There are few actors who you can guarantee will give everything to every role they touch. One of those actors is none other than Jack Black, an actor who seems to be filled with a boundless energy. Black’s career has had its ebbs and flows. Highs like “Bernie” or “School of Rock” have shown his commitment to excellence or the characters he plays. Other times, he is undercut by films like “Gulliver’s Travels” or “The Big Year,” both of which underperformed. However, when Black chooses a project that fits his style, there’s no doubt that he can take over a film. “The Polka King” is undeniably one of those instances, with Black expertly taking over the film.
“The Polka King” follows the exploits of Polka musician Jan Lewan (Black). Lewan was a Grammy-nominated artist for Polka album of the year. However, after he is accused of bribing officials during the Mrs. Pennsylvania competition, it’s revealed that Lewan is a con man. The movie begins with Lewan struggling to keep his Polka-orchestra going, with several members threatening to leave the group. Money becomes tight for Lewan and his family, including his wife Marla (Jenny Slate) and begins to worry about him. Meanwhile, his mother-in-law (Jacki Weaver) believes that Jan is a failure. Soon, Jan begins to ask elderly citizens of his town for “investments,” promising a 12% return on their investment. Soon, there are too many investors to pay back, and Jan starts to build a full-on Ponzi scheme.
Most of the charm from this film comes from the outlandish nature of the story. This owes a lot to the director, Maya Forbes, who also co-wrote the screenplay with Wallace Wolodarsky. The two are able to balance the absurdity of the situation in the writing and the editing. Forbes keeps the pace going through the film and keeps the proceedings down to a swift 90-minute run time. This gives the characters the ability to have complete arcs, which helps this feel like a story that needed to be told. However, there are many moments where time is devoted to characters who feel fairly one note.
The two characters that feel fully fleshed out are Black’s Jan Lewan and Weaver’s Barb. Black might be giving one of the stronger performances of his career while remaining in character. Jan is a bit of an absurdist person, and given that the film is based on a true story, Black pushes up to the edge of believability without going over the edge. The real MVP of the film is Weaver, who absolutely blows up the screen and take over the movie. Weaver is dynamite as a wildcard in the film. She is allowed to be an over-the-top antagonist for Jan, while actually be right about his true nature. This might be Weaver’s best performance since “Stoker” and possibly since “Animal Kingdom.”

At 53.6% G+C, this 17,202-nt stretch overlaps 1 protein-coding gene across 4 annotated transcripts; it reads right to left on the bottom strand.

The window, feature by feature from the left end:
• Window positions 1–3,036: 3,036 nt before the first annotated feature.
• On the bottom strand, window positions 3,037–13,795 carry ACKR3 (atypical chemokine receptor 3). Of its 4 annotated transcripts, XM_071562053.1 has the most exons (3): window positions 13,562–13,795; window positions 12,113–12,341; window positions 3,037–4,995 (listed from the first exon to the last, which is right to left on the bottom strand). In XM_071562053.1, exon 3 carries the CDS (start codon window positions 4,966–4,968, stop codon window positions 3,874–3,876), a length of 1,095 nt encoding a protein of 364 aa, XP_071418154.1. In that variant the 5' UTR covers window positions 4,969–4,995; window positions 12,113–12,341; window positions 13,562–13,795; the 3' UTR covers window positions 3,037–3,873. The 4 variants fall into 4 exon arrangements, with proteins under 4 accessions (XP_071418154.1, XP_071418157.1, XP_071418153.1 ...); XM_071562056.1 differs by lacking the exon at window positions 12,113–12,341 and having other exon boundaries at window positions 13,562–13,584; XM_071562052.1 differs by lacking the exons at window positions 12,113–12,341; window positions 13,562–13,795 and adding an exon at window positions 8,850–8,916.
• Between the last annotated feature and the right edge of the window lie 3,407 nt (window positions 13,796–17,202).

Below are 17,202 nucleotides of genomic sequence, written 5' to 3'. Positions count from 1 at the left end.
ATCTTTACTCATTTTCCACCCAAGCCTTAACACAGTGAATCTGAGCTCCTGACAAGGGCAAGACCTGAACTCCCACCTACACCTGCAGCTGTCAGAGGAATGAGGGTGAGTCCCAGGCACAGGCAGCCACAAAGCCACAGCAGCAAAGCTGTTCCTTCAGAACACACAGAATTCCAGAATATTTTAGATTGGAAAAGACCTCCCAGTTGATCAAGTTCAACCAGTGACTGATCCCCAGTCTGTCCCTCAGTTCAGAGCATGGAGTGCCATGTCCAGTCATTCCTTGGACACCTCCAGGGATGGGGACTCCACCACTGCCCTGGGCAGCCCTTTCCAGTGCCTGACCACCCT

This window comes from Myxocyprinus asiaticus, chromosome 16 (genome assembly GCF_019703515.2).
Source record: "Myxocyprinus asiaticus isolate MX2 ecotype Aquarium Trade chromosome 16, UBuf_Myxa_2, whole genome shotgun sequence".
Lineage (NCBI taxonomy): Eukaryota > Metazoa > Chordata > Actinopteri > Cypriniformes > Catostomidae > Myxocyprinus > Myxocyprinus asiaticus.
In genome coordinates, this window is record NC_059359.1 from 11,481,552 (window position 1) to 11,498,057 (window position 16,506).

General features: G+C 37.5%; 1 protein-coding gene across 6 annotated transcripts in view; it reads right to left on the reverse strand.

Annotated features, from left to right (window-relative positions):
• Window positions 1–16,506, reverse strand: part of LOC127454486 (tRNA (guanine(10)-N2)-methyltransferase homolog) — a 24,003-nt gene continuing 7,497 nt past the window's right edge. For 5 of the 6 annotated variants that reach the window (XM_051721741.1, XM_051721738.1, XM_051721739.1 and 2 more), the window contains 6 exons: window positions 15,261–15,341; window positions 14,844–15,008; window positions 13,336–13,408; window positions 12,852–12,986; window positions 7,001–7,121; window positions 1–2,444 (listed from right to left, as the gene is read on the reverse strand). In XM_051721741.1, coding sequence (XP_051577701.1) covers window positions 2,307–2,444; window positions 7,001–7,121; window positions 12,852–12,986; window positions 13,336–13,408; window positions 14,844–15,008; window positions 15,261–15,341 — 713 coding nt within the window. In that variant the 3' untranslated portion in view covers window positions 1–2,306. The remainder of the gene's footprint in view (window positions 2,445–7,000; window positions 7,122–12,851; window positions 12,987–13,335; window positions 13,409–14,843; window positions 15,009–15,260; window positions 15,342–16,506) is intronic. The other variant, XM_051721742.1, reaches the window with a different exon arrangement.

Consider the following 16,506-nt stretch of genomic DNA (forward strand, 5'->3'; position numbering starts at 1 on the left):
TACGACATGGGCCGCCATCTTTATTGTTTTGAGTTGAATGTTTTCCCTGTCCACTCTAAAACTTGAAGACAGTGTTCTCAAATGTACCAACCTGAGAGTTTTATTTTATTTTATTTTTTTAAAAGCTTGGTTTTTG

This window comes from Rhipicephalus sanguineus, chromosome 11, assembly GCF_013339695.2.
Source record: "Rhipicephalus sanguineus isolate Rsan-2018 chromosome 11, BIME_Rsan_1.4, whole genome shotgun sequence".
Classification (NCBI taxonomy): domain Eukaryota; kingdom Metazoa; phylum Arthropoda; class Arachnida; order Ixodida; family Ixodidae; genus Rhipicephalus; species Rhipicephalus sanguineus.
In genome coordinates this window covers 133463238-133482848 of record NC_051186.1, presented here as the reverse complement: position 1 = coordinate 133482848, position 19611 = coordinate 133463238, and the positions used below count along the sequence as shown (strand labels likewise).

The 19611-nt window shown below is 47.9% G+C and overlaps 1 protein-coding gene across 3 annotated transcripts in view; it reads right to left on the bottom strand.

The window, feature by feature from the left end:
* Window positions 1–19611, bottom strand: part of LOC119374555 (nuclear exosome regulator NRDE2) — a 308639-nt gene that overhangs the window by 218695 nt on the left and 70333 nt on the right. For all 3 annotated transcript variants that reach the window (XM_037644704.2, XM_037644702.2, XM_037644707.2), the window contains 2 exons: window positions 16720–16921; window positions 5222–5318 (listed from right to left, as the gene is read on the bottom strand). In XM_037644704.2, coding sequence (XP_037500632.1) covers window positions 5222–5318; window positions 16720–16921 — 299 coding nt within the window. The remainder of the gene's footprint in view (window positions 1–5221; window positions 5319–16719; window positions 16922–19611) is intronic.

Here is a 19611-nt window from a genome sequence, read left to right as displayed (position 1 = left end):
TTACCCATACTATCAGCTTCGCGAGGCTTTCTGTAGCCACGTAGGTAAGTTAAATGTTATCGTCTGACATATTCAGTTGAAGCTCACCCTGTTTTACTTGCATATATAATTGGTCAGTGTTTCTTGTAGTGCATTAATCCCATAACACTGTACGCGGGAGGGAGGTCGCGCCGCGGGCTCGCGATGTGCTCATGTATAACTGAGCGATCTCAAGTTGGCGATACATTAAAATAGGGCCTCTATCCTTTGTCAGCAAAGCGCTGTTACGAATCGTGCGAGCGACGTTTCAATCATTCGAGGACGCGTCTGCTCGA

Jenny Slate also adds some depth to her character. The role is fairly thankless on paper. She’s a fairly oblivious character, who never realizes there is anything wrong with her husband. In fairness to her, Jan pulls off some crazy feats, including meeting The Pope and getting her into the Mrs. Pennsylvania beauty pageants. That said, she doesn’t really get a chance to grab power or command agency, which makes her feel more like an observer in her own life tragedy. Slate does her best to add levels and is able to make the character feel like there’s more here than there should be.
On the other hand, several characters feel too one dimensional for the film to truly be great. The two actors who get the short end of the stick are Jason Schwartzman and J.B. Smoove. Both are underdeveloped, both try to take on the “moral center” role in the film, and neither really draws your attention. Smoove simply doesn’t have enough scenes. Schwartzman feels like he’s playing variation #3 of Max Fischer. Simply put, neither is given a real opportunity to showcase their talents.
Finally, despite the weirdness that could have accompanied a film based on a Ponzi-scheme driven by a Polka artist, the crafts feel fairly commonplace. Any movie about Polka should have strong costume work, and Susan Lyall delivers. Whether designing low-budget bear costumes, Mrs. Pennsylvania outfits, or Black’s litany of insane outfits, Lyall shows impressive range. The cinematography is surprising in moments as well, especially when aging the material. Other than that, those aspects, the rest of the film feel pedestrian when it comes to the techs.
Overall, the “The Polka King” is a well-intentioned, fun film. It’s not going to get anywhere near awards next year, but its well worth your time as a fun film. Come for Weaver and Black, and you’ll find yourself having a great time. This is a starring vehicle for Black more than anything else, and hopefully, he continues to get these quirky roles. If nothing else, there are some great, if not small, moments that will make you happy you took the journey.